Minnesota Nazi: How did Nazi hunters miss Michael Karkoc?
Minnesota Nazi: US, German, and Polish authorities are now taking a look at 94-year-old Michael Karkoc’s reputed past as a Nazi commander. ‘Nazi hunters’ have had major successes and notable failures in finding and deporting Nazis.
Richard Sennott/The Star Tribune/AP
Before he successfully immigrated to the United States in 1949 to settle down as a union carpenter in Minneapolis, Ukrainian-born Michael Karkoc allegedly commanded a brutal Nazi commando unit that burned Polish villages and massacred civilians at the height of Germany’s World War II offensive.
If the allegations are true – and authorities in the US, Poland, and Germany are now looking into the Associated Press report – Mr. Karkoc, who is in his mid-90s, could have his US citizenship revoked and be deported. If the evidence of his involvement in wartime atrocities is strong enough, he could also face war-crimes prosecution in Germany or Poland.
Karkoc has not issued any public statements, and has not answered his door to reporters, according to news reports from Minneapolis.
To be sure, the revelations have shocked Karkoc’s neighbors, as well as the families of World War II victims living in Minnesota and elsewhere.
Karkoc's unit was in full operation during the 1944 Warsaw uprising, in which Nazis brutally crushed Polish rebels trying to shake free from German occupation.
The ability of an alleged Nazi commander to blend into US society highlights the challenges of addressing the legal and moral imperatives of the Holocaust by focusing on persecutors who tried to escape into anonymity.
The question of how Karkoc was able to settle comfortably in the US – at one point appearing on the cover of a union magazine – also touches on the complex legacy of the US government “Nazi hunters” who zeroed in on hundreds of Nazi collaborators – from death camp guards-turned-New York housewives to the inventor of the Saturn V rocket – and whose work was hampered by political and moral questions, as well as by the difficulty of sifting through partial postwar documents, many of them hidden behind the Iron Curtain.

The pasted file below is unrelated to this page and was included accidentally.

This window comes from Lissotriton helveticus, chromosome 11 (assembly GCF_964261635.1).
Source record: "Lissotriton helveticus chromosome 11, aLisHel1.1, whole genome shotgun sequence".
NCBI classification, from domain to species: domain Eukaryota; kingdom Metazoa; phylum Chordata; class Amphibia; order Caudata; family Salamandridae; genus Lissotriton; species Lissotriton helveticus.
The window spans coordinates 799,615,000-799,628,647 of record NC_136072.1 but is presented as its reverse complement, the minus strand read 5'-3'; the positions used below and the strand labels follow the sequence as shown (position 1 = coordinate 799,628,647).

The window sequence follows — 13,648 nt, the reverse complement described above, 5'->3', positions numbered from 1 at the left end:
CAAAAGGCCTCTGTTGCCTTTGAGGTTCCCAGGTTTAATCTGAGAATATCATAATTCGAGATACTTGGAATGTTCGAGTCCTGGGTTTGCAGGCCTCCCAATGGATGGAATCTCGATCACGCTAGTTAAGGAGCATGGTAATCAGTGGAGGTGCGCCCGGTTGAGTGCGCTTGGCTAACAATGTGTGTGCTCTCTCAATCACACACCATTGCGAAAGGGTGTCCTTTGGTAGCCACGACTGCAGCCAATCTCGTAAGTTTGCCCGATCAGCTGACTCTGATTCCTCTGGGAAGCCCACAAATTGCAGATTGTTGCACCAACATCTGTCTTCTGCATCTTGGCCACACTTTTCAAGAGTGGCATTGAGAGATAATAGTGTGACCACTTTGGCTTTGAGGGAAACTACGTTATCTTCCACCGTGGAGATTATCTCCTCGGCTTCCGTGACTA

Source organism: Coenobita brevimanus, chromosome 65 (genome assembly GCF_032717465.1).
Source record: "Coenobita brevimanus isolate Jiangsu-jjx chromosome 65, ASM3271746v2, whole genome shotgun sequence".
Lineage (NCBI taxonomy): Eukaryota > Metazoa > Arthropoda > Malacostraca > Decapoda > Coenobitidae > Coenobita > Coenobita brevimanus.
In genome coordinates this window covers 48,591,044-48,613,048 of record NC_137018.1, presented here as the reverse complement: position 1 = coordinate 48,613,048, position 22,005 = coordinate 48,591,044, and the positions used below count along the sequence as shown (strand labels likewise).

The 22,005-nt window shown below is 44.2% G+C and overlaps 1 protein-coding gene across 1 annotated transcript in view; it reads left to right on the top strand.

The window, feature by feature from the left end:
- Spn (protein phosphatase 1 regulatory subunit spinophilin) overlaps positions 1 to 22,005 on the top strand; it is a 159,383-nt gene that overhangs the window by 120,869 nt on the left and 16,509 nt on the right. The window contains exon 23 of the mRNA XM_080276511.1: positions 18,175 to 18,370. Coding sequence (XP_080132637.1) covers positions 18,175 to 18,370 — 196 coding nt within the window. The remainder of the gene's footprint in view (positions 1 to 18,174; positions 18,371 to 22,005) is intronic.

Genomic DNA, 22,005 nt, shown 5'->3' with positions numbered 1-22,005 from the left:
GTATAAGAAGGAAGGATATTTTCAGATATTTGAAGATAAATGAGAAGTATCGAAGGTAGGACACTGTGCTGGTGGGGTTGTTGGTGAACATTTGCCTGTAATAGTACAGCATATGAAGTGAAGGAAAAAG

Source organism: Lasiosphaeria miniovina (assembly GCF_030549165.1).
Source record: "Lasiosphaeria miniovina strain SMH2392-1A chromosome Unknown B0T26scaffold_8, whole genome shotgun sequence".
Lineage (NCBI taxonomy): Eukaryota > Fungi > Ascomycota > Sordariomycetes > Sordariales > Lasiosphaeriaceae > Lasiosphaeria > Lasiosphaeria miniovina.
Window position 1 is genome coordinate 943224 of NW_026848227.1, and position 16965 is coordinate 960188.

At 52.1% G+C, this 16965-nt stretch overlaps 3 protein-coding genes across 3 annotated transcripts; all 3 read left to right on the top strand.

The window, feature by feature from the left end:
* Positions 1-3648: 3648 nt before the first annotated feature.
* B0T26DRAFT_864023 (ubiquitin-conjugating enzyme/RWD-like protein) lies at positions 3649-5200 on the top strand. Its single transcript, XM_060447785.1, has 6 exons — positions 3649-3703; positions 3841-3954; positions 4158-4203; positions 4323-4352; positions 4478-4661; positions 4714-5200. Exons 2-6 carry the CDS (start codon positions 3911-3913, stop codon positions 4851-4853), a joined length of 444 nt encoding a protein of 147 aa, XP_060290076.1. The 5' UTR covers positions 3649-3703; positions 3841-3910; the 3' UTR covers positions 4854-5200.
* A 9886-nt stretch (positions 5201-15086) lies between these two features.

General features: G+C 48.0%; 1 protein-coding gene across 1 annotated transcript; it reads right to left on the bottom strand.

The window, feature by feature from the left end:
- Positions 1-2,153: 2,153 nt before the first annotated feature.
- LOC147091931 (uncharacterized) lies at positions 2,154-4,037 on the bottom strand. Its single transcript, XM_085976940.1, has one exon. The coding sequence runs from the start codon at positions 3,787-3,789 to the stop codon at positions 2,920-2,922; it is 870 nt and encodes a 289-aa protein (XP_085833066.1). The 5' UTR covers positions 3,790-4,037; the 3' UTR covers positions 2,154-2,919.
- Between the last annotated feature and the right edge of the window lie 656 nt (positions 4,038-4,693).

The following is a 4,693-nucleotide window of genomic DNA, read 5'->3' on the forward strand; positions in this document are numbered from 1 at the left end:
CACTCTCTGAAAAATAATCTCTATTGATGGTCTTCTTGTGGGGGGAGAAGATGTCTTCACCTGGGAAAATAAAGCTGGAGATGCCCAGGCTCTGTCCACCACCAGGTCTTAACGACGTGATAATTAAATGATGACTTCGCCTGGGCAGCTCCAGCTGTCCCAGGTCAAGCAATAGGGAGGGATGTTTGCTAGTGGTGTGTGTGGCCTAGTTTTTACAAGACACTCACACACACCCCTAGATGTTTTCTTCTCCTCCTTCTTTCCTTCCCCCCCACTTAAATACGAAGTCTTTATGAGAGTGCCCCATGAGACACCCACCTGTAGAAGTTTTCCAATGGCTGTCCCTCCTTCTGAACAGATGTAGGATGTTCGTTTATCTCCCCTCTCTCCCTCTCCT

Before being merged with another Justice Department unit in 2006, the so-called Office of Special Investigations, which opened in 1979 after a series of sensational media stories about Nazis living in the US, located 300 Nazis either in the US or trying to enter the country.
Yet a report issued by the Justice Department in 2010 hints at how Nazis may have remained under the radar. At one point, as many as 10,000 were believed to be living in the US, some under CIA cover, according to the government report “Striving for Accountability in the Aftermath of the Holocaust.”
“There is enormous difficultly in marshaling the evidence for these prosecutions, many subjects died before investigation was complete, the cases take years to litigate to completion, and the office is small,” the report stated. “‘Nazi hunting’ so many years after the war is dramatic, tedious and difficult.”
The office also made its share of mistakes, including bungling its case against John Demjanjuk, a retired US autoworker who was falsely identified as "Ivan the Terrible," a notably cruel Treblinka guard whose duties included operating the motors that powered gas chambers.
Mr. Demjanjuk was later convicted in Germany in 2011 for contributing to the death of thousands of Jews during World War II.
In Minneapolis, Karkoc settled into an area heavy with refugee Slavs, whose small communities center around Roman Catholic and Orthodox churches.
"I know him personally. We talk, laugh. He takes care of his yard and walks with his wife," his next-door neighbor, Gordon Gnasdoskey, told CBS News Friday.
So far, there’s no proof that Karkoc had a personal hand in the atrocities in Poland, but there is evidence he lied to US authorities when he emigrated. According to documents, Karkoc was a founding member of the Ukrainian Self Defense Legion and an officer with the SS Galician Division. The US had blacklisted all members of those organizations, banning them from entering the US after the war.
In Poland, some of the legion’s victims at least want an apology from Karkoc.
"There was so much suffering, so many orphans, so much pain," according to Honorata Banach, who as a child fled the village of Chlaniow ahead of the legion’s advance. When she and her mother returned, “everything was burned down, even the fences, the trees. I could not even find my house,” she told The Associated Press.
The Justice Department said Friday that it’s looking into the AP’s revelations about Karkoc.
"While we do not confirm or deny the existence of specific investigations, I can say as a general matter that the Department of Justice continues to pursue all credible allegations of participation in World War II Nazi crimes by US citizens and residents," DOJ spokesman Michael Passman said, according to CBS News.
Karkoc's son, Andrij Karkoc, called the AP story "sensationalist" in a statement late Friday, and said there's no evidence his father had any hand in war crimes.
“That’s the God’s honest truth,” he said. “My father was never a Nazi.”